I cd not blveiee taht I cluod aulactly uesdnatnrd waht I was rdeanig. The phaonmneal pweor of the huamn mnid - Aoccdrnig to a rserecah, it deosn't mttaer in waht ored! r the ltteers in a wrod are, the olny iprmoatnt tihng is taht the frist and lsat ltteer be in the rghit pclae. The rset can be a taotl mses and you can sitll raed it wouthit a porbelm. Tihs is bcuseaae the huamn mnid deos not raed ervey lteter by istlef, but the wrod as a wlohe.
Amzanig? and I awlyas tohught slpeling was ipmorantt!
One of the nicer forwards that has been in circulation for a while. Some clever and logico-analytical readers (like me) may think that this is rigged, that there is some specific pattern in which the letters have been jumbled. I have tried a few times to make up such sentences and found that it works in almost all cases.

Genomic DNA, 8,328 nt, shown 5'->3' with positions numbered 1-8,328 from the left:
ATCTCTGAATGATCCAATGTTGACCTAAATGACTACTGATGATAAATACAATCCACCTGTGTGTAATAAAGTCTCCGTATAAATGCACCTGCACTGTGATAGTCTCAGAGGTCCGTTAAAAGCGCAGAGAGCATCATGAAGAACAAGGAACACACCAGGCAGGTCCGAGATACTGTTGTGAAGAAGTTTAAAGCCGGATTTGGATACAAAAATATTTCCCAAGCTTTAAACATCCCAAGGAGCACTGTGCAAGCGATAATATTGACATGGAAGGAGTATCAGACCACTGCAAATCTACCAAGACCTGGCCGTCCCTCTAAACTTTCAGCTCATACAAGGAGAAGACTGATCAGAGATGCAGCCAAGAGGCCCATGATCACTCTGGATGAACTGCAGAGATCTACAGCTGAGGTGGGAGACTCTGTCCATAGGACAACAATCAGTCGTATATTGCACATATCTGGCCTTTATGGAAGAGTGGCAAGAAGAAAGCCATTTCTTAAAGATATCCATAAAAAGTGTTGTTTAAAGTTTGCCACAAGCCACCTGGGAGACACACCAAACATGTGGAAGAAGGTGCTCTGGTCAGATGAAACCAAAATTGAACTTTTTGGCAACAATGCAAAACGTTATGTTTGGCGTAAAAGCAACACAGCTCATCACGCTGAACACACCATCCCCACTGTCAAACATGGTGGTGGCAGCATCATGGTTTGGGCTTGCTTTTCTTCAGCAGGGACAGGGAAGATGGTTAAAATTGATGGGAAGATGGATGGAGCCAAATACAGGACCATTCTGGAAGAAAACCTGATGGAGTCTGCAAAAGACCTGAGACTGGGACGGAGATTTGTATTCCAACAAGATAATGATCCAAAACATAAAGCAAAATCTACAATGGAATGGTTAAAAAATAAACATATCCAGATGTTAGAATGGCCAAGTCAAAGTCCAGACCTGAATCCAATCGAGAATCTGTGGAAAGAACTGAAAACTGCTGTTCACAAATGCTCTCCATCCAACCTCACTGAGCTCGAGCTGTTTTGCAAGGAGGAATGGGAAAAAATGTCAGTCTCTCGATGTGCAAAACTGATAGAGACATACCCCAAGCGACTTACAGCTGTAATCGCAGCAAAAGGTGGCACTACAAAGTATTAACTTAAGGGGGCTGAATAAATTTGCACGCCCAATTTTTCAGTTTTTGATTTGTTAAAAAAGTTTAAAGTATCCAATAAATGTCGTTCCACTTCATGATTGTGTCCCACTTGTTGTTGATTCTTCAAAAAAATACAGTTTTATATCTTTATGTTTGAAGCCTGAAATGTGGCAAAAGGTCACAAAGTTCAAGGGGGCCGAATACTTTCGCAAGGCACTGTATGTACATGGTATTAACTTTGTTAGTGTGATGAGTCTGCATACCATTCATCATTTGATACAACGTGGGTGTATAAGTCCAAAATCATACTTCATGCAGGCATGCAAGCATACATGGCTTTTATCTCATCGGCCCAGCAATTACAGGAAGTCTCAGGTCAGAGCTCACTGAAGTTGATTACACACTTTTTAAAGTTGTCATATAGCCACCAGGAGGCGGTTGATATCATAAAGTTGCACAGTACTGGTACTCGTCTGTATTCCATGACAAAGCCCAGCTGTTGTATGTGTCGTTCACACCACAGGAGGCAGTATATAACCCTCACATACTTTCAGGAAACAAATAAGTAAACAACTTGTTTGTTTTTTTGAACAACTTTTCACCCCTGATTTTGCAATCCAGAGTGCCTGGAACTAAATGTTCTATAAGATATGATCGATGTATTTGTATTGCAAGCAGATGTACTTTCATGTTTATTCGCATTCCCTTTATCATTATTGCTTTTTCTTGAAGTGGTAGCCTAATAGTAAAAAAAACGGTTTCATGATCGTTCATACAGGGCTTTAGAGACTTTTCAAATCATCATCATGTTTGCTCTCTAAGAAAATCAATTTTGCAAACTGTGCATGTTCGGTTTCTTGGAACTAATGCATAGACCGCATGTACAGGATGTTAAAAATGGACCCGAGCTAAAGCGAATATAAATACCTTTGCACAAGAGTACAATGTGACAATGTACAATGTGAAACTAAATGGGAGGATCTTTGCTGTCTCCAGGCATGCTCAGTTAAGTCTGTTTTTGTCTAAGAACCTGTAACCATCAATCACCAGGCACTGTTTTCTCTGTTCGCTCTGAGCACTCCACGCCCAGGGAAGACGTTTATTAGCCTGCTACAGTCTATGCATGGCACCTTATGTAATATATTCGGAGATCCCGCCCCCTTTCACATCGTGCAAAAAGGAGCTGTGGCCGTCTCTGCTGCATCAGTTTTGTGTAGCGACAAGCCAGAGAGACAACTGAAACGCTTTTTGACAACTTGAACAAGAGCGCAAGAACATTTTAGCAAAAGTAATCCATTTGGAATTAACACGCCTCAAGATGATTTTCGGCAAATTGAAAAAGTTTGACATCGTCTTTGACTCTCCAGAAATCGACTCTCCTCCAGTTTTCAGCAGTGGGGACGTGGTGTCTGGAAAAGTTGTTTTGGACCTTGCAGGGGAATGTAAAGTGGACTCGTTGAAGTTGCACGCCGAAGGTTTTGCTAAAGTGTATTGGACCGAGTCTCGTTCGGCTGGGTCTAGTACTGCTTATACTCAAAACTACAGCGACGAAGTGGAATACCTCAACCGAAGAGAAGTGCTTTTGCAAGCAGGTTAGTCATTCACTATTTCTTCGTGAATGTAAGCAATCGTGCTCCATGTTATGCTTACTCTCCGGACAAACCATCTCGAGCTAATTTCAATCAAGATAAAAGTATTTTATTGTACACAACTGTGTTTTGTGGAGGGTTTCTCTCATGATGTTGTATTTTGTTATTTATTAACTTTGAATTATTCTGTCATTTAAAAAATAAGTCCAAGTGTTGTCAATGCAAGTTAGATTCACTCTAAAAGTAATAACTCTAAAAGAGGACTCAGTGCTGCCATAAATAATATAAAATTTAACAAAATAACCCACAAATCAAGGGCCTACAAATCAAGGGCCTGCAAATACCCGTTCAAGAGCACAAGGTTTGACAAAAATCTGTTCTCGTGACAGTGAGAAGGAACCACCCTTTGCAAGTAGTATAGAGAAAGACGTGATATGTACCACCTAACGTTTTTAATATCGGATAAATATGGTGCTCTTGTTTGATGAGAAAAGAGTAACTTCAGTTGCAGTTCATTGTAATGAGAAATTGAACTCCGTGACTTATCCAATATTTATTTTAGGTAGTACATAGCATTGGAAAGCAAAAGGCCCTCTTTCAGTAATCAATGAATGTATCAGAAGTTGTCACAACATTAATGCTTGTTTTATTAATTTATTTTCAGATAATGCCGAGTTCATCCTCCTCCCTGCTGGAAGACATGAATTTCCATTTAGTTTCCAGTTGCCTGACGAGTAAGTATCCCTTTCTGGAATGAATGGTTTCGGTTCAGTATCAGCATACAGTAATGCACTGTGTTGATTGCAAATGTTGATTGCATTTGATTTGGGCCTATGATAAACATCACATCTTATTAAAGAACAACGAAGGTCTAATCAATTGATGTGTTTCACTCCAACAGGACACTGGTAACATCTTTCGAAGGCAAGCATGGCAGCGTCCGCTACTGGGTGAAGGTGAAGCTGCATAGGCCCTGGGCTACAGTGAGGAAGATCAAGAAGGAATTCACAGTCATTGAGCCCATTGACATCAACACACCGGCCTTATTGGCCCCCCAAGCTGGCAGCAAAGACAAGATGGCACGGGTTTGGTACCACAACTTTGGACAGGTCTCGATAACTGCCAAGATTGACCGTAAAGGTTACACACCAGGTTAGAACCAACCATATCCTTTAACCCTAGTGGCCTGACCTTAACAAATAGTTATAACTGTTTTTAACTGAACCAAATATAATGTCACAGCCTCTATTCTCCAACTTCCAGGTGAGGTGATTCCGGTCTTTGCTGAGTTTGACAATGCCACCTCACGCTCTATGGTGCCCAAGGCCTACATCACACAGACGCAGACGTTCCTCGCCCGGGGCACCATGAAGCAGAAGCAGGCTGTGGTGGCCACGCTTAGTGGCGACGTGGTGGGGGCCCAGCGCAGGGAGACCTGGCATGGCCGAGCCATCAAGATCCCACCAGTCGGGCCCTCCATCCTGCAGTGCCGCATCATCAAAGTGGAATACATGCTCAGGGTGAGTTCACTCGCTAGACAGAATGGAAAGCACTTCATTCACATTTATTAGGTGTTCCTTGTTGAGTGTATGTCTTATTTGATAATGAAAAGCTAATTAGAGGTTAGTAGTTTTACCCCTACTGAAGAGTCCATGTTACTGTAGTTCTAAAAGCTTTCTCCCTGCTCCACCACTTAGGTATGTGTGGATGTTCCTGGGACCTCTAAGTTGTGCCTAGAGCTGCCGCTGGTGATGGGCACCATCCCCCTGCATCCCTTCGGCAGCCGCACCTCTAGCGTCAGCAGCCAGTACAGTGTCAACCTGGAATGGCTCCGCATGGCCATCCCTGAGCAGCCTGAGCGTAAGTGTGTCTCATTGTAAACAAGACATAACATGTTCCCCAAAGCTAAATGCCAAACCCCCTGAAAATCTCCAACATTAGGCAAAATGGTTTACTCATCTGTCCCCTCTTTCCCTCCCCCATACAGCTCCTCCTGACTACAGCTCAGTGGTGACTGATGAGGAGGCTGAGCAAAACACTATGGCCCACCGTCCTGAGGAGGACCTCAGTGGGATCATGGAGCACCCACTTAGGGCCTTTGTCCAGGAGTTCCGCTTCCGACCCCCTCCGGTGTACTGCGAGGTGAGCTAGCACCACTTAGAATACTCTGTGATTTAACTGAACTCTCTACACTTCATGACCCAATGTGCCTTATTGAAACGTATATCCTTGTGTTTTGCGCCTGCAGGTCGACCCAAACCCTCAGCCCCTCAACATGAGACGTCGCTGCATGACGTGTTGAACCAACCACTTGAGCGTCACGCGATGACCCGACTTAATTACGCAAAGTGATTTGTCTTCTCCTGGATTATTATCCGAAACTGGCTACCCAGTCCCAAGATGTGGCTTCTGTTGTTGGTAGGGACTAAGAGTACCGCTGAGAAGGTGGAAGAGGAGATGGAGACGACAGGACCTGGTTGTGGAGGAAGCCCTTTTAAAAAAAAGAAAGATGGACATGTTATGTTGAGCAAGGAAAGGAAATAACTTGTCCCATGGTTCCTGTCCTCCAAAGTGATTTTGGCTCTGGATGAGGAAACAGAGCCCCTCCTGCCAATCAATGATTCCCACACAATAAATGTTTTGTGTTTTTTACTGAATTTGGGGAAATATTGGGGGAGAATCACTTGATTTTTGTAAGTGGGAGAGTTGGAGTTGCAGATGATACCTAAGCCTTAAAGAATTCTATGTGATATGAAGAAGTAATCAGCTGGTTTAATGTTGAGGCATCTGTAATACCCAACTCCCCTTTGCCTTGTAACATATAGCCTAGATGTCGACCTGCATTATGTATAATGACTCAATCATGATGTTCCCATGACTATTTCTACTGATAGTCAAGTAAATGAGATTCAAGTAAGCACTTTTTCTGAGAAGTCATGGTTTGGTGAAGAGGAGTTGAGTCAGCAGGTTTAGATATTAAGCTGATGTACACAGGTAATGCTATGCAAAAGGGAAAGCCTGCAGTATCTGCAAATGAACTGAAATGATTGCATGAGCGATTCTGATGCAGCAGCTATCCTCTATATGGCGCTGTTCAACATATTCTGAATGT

This triggers many thoughts: (i) there are fascinating aspects of the human mind and language that continue to be discovered (ii) Sticklers for spelling and grammar (like me) need to remind themselves that the essence of communication of mean! ing lies elsewhere (iii) Part of the reason the above garbled text seems to work is that we rarely pay close attention to what is in front of us, approaching things with a preconceived bias so in situations when we feel an impulse to react strongly we should step back and look at the facts afresh. (iv) Another good reason for this to work is that the mind tries to understand things in relation to the context! rather than in absolute terms.
Points (iii) and (iv) are the source of many perceptual tricks and psychological experiments.